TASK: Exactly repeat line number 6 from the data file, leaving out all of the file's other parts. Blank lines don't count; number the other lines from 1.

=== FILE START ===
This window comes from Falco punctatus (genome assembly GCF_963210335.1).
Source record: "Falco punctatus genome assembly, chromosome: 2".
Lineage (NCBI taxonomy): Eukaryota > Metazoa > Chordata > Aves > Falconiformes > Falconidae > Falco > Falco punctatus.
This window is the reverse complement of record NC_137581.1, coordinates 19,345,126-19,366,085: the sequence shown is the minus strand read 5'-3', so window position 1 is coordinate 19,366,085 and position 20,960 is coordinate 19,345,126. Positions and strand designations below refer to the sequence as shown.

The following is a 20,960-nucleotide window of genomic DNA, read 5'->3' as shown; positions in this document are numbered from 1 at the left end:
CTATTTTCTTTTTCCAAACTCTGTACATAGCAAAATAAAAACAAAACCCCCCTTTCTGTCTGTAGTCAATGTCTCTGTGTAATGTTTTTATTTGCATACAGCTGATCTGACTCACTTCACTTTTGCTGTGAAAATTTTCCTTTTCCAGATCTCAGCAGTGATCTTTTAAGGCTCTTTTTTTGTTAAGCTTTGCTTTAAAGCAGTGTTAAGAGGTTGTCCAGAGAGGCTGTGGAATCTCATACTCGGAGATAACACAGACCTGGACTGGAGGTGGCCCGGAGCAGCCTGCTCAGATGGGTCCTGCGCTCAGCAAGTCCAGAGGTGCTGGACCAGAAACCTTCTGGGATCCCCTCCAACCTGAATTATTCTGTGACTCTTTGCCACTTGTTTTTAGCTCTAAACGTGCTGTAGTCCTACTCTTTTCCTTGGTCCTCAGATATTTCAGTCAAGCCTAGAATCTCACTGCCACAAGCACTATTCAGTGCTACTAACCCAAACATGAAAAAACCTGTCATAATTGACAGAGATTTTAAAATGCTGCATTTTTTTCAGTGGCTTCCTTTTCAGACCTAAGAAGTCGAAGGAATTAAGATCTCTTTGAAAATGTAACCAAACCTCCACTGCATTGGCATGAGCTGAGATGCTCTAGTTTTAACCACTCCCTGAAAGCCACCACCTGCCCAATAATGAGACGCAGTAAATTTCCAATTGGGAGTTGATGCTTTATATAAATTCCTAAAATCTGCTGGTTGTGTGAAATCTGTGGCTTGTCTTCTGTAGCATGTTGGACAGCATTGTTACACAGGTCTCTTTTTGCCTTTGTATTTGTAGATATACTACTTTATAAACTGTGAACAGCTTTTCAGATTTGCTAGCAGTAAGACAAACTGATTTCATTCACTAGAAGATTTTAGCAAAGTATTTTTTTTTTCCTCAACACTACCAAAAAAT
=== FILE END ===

CTATTTTCTTTTTCCAAACTCTGTACATAGCAAAATAAAAACAAAACCCCCCTTTCTGTCTGTAGTCAATGTCTCTGTGTAATGTTTTTATTTGCATACAGCTGATCTGACTCACTTCACTTTTGCTGTGAAAATTTTCCTTTTCCAGATCTCAGCAGTGATCTTTTAAGGCTCTTTTTTTGTTAAGCTTTGCTTTAAAGCAGTGTTAAGAGGTTGTCCAGAGAGGCTGTGGAATCTCATACTCGGAGATAACACAGACCTGGACTGGAGGTGGCCCGGAGCAGCCTGCTCAGATGGGTCCTGCGCTCAGCAAGTCCAGAGGTGCTGGACCAGAAACCTTCTGGGATCCCCTCCAACCTGAATTATTCTGTGACTCTTTGCCACTTGTTTTTAGCTCTAAACGTGCTGTAGTCCTACTCTTTTCCTTGGTCCTCAGATATTTCAGTCAAGCCTAGAATCTCACTGCCACAAGCACTATTCAGTGCTACTAACCCAAACATGAAAAAACCTGTCATAATTGACAGAGATTTTAAAATGCTGCATTTTTTTCAGTGGCTTCCTTTTCAGACCTAAGAAGTCGAAGGAATTAAGATCTCTTTGAAAATGTAACCAAACCTCCACTGCATTGGCATGAGCTGAGATGCTCTAGTTTTAACCACTCCCTGAAAGCCACCACCTGCCCAATAATGAGACGCAGTAAATTTCCAATTGGGAGTTGATGCTTTATATAAATTCCTAAAATCTGCTGGTTGTGTGAAATCTGTGGCTTGTCTTCTGTAGCATGTTGGACAGCATTGTTACACAGGTCTCTTTTTGCCTTTGTATTTGTAGATATACTACTTTATAAACTGTGAACAGCTTTTCAGATTTGCTAGCAGTAAGACAAACTGATTTCATTCACTAGAAGATTTTAGCAAAGTATTTTTTTTTTCCTCAACACTACCAAAAAAT